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Despite the best efforts of the trade, I fear a law that bans the sale of most antique ivory will soon be with us. We must make a record, or the best record that we can, of the destruction this new bill will cause.

I would like to ask all the members of the antiques trade – auctioneers, dealers, restorers and, in particular, bullion traders who deal with scrap silver and gold – for their help in three key areas:

1. If you see any antique objects which have been mutilated by the removal of their ivory components or will be discarded because they can no longer be sold, please take an image of the item and its details and forward them to the dedicated email address below right. If, as a restorer, you are asked to remove ivory elements from an object, please do the same.

2. The only alternatives for members of the public discarding unwanted antique ivory are currently wildlife charity-organised ‘surrender days’ which pledge to destroy every item irrespective of its age, and that is simply not acceptable.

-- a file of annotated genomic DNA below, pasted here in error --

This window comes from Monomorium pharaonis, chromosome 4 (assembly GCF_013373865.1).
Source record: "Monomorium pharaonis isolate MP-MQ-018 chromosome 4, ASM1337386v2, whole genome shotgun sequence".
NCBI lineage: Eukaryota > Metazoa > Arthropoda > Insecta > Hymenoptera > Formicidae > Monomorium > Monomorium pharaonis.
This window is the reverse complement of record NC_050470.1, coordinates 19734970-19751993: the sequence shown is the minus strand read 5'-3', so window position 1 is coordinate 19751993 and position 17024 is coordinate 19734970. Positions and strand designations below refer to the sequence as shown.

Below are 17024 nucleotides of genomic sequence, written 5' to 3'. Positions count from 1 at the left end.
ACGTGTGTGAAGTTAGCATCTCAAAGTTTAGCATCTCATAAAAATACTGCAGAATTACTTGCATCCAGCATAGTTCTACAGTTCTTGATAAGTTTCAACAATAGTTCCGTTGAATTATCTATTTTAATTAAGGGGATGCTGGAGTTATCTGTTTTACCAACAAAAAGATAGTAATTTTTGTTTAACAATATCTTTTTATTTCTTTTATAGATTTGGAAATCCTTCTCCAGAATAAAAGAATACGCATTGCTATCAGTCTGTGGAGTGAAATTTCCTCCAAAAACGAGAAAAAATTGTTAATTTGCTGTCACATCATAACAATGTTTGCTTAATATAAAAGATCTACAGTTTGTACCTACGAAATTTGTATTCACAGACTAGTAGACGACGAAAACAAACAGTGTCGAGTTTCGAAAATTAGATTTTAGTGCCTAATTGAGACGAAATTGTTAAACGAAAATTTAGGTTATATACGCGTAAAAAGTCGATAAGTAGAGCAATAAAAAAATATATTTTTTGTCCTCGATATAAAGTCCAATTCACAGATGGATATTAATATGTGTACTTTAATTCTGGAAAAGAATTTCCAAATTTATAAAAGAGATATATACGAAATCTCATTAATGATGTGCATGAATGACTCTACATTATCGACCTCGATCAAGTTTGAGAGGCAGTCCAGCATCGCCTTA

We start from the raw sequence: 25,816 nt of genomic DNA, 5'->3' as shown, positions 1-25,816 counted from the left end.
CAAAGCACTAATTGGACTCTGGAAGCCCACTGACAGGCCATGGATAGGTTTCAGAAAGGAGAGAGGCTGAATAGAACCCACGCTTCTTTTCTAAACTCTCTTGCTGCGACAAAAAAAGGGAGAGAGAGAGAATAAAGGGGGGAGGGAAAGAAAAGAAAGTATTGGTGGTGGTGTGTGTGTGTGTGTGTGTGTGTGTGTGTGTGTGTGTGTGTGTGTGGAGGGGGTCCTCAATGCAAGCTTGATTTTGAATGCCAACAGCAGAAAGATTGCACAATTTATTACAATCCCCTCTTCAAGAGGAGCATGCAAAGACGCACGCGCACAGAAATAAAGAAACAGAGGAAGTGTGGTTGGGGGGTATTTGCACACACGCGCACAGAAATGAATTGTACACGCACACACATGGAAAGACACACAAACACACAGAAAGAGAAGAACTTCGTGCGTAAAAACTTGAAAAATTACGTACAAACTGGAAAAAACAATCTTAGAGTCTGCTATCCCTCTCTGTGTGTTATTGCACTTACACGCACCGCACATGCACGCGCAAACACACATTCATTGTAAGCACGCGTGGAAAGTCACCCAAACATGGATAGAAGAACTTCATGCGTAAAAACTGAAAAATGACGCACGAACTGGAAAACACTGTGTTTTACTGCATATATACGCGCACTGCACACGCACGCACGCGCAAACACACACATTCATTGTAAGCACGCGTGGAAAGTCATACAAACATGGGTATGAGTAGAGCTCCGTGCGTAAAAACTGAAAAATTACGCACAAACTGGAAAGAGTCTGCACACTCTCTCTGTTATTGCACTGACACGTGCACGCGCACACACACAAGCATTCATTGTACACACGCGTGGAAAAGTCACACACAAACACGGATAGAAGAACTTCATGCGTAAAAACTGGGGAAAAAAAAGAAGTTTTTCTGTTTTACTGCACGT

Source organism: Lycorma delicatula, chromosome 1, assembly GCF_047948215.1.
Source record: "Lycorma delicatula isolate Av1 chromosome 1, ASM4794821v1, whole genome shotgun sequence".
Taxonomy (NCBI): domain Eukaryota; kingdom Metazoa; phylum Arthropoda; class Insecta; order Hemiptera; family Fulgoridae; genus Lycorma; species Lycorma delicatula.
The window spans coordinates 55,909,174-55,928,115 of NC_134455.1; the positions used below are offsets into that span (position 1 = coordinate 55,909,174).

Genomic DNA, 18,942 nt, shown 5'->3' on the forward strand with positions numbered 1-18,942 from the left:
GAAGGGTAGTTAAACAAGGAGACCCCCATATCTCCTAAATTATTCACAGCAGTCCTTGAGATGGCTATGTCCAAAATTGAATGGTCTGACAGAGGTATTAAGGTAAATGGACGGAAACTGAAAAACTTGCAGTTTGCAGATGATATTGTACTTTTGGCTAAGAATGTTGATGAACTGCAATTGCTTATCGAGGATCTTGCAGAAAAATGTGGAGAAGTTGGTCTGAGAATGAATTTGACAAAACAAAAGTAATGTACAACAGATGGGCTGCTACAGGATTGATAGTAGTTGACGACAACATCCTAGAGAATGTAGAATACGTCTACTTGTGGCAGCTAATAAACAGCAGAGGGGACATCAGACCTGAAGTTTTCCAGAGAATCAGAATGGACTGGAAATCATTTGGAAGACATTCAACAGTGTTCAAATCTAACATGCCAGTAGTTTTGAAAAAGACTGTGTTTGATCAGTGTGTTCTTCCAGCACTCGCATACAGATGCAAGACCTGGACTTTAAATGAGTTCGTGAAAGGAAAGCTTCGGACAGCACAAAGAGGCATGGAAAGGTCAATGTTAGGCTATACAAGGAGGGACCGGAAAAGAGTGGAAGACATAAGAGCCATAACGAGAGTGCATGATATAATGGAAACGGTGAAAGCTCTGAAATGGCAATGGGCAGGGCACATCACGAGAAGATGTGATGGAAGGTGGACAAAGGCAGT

May I ask instead that dealers and auctioneers take these items (not for sale). I will pledge to store them until a museum will take them for display or they can be given to a collector who will keep them safe for at least one more generation.

This way I hope we can become the first port of call for any member of the public with antique ivory that they no longer wish to own.

3. I have grave concerns over the proposed exemption for antique ivory items of “outstanding artistic, cultural or historic value”. In evidence given to the Ivory Bill Committee, it was estimated that no more than 100 such exemptions would need to be granted annually in the UK. To that end, I would ask anyone who applies for an exemption to forward images and details of the object and the grounds on which the exemption was granted or refused.

I sincerely believe all the information, or as much as we can compile, will be vital going forward and possibly the key to overturning this bad law in the future.

Michael Baggott